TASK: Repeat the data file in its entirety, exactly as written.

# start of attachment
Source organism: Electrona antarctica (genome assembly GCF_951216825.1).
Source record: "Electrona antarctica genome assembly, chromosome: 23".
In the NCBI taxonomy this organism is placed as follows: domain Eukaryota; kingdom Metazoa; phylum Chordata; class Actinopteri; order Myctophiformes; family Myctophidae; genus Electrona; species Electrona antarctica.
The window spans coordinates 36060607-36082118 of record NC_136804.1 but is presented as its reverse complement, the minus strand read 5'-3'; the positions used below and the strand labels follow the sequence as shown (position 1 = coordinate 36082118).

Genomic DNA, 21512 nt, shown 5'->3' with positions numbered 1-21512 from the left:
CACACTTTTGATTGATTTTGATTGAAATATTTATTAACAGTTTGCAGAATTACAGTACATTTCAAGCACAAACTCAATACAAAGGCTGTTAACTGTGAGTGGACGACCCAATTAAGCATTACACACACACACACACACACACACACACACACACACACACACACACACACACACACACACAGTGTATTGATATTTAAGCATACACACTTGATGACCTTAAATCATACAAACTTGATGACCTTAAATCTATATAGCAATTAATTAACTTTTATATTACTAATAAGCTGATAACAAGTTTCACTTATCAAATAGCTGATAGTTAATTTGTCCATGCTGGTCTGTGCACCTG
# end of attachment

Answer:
Source organism: Electrona antarctica (genome assembly GCF_951216825.1).
Source record: "Electrona antarctica genome assembly, chromosome: 23".
In the NCBI taxonomy this organism is placed as follows: domain Eukaryota; kingdom Metazoa; phylum Chordata; class Actinopteri; order Myctophiformes; family Myctophidae; genus Electrona; species Electrona antarctica.
The window spans coordinates 36060607-36082118 of record NC_136804.1 but is presented as its reverse complement, the minus strand read 5'-3'; the positions used below and the strand labels follow the sequence as shown (position 1 = coordinate 36082118).

Genomic DNA, 21512 nt, shown 5'->3' with positions numbered 1-21512 from the left:
CACACTTTTGATTGATTTTGATTGAAATATTTATTAACAGTTTGCAGAATTACAGTACATTTCAAGCACAAACTCAATACAAAGGCTGTTAACTGTGAGTGGACGACCCAATTAAGCATTACACACACACACACACACACACACACACACACACACACACACACACACACACACACACACAGTGTATTGATATTTAAGCATACACACTTGATGACCTTAAATCATACAAACTTGATGACCTTAAATCTATATAGCAATTAATTAACTTTTATATTACTAATAAGCTGATAACAAGTTTCACTTATCAAATAGCTGATAGTTAATTTGTCCATGCTGGTCTGTGCACCTG